Here is our LAMS approved buyers guide of what to look for when buying a used motorcycle.
Check registration papers
– Does the motorcycle have a current roadworthy certificate and how much time is left until the roadworthy certificate expires?
History of road registration
– If bike is being sold without a roadworthy certificate, then ask the seller why and how long it has been out of rego for? If the seller cannot provide previous rego documents, then the process of re-registering the motorcycle can be difficult.
Compliance plate verification
– Verify that the engine and chassis number printed on the compliance plate matches the engine and chassis number on the rego paper.
– How original does the bike present? Does the bike have a custom paint job or a polished frame? Question anything that is not original to that particular model and ask if the seller still has the original parts in their possession.
Check for accident damage
– Inspect the bike for signs of crash damage.
- Check the handle bar ends for scuffs. Are they the original bar ends or aftermarket?
- Check front and rear indicator ends for scuffs
- Check mirror ends for scuffs
- Check to see if the brake and clutch levers are the original controls or replacements.
- Check the clutch cover for scuffs
- Inspect the frame for any cracks or dents, also inspect the weld joints
- Check the fairings for scuffs and any missing clips, bolts or screws.
Service history and maintenance
– Does the bike come with a full service history and how long has it been since the last service. Ask for receipts of any service work carried out.
Perform a cold start
– Start the engine from cold. Does it idle smoothly and is there any smoke coming from the exhaust (With the exception of a 2-stroke)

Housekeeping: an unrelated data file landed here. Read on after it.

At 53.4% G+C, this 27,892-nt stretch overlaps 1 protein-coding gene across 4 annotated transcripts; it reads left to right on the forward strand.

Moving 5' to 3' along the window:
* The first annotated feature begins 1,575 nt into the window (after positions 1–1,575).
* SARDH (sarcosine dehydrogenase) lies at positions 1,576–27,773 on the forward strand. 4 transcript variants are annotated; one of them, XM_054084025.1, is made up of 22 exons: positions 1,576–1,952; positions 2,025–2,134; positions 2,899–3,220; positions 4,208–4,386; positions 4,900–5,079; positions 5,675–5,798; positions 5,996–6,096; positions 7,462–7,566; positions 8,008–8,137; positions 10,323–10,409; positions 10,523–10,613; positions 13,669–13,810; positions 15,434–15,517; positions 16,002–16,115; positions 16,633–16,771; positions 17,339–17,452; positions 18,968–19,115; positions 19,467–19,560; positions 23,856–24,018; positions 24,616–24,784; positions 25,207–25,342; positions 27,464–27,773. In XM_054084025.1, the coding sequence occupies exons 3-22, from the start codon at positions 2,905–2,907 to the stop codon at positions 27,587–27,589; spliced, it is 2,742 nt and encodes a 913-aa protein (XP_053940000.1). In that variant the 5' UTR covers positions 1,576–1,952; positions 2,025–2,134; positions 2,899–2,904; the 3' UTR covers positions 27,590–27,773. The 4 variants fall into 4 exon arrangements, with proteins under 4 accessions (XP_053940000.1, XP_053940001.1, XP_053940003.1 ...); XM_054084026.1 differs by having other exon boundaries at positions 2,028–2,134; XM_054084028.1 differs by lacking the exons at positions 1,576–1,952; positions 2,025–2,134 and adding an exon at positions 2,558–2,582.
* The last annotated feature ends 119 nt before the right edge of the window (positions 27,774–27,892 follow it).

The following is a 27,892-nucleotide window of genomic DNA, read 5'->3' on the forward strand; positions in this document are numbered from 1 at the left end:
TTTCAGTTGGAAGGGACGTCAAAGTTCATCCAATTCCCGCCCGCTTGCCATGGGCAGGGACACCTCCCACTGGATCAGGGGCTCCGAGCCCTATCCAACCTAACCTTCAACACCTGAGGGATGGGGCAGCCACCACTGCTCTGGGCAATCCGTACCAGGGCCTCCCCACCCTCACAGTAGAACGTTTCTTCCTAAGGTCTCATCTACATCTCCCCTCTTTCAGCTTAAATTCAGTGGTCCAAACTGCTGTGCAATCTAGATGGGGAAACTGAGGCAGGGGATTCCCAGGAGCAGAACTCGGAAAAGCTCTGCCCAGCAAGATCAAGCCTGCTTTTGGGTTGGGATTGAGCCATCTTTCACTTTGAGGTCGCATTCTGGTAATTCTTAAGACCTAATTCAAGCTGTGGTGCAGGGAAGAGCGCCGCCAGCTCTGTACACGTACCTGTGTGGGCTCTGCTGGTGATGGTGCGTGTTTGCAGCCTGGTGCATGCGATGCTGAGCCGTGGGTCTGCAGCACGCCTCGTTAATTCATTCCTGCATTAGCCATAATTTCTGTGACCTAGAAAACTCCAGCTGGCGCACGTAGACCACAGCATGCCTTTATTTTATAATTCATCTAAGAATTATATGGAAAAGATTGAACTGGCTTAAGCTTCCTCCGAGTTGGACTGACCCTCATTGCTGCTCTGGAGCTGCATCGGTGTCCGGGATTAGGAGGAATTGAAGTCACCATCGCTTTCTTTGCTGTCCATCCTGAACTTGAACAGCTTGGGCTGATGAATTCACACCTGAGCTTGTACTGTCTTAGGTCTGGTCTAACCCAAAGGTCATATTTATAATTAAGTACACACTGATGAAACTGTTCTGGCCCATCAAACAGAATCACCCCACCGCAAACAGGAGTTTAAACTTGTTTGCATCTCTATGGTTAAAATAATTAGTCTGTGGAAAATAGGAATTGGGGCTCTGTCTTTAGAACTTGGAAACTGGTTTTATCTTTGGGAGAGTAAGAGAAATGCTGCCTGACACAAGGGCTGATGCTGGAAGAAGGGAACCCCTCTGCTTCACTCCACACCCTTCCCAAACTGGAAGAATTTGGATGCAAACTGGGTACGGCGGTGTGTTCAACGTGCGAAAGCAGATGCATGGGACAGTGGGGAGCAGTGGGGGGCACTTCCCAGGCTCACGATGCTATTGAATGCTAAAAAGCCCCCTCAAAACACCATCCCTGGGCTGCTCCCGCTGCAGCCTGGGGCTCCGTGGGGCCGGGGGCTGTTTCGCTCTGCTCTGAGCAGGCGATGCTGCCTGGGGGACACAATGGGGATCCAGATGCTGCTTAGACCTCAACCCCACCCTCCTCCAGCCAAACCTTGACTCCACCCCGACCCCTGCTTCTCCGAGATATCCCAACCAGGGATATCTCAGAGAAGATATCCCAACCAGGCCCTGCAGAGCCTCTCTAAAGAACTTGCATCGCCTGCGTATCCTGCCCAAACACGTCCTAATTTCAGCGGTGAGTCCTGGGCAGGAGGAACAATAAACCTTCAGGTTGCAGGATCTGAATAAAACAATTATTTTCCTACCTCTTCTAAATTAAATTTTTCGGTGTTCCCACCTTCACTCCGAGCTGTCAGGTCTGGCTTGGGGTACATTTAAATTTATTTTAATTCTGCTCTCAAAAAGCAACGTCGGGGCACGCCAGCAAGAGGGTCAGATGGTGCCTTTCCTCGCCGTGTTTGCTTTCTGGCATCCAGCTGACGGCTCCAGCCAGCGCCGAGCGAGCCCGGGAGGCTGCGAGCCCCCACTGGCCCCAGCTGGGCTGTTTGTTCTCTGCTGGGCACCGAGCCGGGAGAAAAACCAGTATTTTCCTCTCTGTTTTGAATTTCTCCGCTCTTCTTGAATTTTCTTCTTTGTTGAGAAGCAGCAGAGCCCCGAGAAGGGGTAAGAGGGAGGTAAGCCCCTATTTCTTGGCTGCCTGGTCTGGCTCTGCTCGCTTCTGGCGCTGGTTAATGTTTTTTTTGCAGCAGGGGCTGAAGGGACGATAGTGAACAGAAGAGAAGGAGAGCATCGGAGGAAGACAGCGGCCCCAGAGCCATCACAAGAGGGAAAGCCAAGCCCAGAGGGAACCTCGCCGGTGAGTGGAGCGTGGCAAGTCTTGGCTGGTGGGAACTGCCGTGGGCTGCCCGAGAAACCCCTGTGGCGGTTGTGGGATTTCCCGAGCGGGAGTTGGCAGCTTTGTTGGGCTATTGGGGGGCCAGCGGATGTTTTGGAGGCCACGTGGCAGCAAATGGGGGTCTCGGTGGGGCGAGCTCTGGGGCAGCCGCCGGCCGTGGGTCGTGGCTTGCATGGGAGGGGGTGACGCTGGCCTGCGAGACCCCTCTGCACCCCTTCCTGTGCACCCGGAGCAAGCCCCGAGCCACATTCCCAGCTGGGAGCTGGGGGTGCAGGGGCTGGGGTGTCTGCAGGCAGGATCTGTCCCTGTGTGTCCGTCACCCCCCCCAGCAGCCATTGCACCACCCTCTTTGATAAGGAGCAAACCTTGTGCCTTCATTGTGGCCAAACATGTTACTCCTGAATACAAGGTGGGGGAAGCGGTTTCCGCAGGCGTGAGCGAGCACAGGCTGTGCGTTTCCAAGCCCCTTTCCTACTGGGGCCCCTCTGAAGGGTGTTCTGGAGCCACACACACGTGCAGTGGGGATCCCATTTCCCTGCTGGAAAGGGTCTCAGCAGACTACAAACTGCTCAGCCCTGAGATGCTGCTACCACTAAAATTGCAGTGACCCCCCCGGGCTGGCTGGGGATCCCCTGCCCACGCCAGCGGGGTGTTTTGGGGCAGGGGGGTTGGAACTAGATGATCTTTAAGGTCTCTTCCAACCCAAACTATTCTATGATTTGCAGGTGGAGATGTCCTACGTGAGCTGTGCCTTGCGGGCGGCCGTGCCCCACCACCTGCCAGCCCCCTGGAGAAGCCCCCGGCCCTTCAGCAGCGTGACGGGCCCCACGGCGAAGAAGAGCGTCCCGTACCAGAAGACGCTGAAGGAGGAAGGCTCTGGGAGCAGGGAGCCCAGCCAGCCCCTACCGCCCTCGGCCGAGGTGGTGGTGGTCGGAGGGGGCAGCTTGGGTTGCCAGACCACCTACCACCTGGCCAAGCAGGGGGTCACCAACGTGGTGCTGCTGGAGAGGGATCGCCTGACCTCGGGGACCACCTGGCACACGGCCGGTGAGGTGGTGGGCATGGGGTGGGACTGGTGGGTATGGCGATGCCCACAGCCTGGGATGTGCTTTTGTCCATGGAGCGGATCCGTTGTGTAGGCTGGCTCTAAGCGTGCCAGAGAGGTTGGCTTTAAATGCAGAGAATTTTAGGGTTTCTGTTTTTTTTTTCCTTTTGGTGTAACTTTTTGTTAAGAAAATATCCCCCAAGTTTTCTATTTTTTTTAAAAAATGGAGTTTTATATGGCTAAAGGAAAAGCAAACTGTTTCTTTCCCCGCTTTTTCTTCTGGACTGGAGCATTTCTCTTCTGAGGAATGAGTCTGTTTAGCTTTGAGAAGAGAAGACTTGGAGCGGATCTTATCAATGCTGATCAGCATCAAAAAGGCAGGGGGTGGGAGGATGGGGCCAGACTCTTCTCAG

Inspect the forks
– Sit on the bike and grab the front brake and try compressing the front forks a few times; they should react with firm resistance and rebound all the way back to their starting point.
Check the brakes
– Run your finger along the front forks and feel for any surface pitting or oil leakage. These are the signs of worn fork seals.
Chain and sprockets
– Check the chain and sprockets for corrosion. Inspect the teeth of the sprockets for wear. The shape of the teeth should be even and their tips shouldn’t be excessively worn off.
Auto electrics check
– Check the electric controls of the bike with the ignition in the accessories position:
- Check left and right indicator signals. If they flash too fast, this means that there is a fault in the system.
- Squeeze the front brake lever and ensure rear brake light turns on
- Tap on the foot brake and ensure the rear brake light turns on
- Press the horn button and ensure that it sounds
- Check high beam switch and high beam flasher button
Inspect motor oil level
– Check the oil. Some motorbikes have a viewing window and some bikes have a dipstick. If its the former, ensure the bike is on level ground and someone sitting on the bike upright (not leaning on its stand). The oil level in the viewing window should show at least half to 3/4 full. For the latter, check the readings on the dip stick.
Inspect hydraulic fluids
– Check hydraulic brake and clutch fluids are reading at the correct level indicated on the respective reservoirs
Does it come with an original tool kit
– Ask to see the original tool kit and check that the complete tool set is included.
– Ask to see the original bike owners manual and log books
– Check the condition of the tyres.
Spare set of keys
– Does the bike come with two keys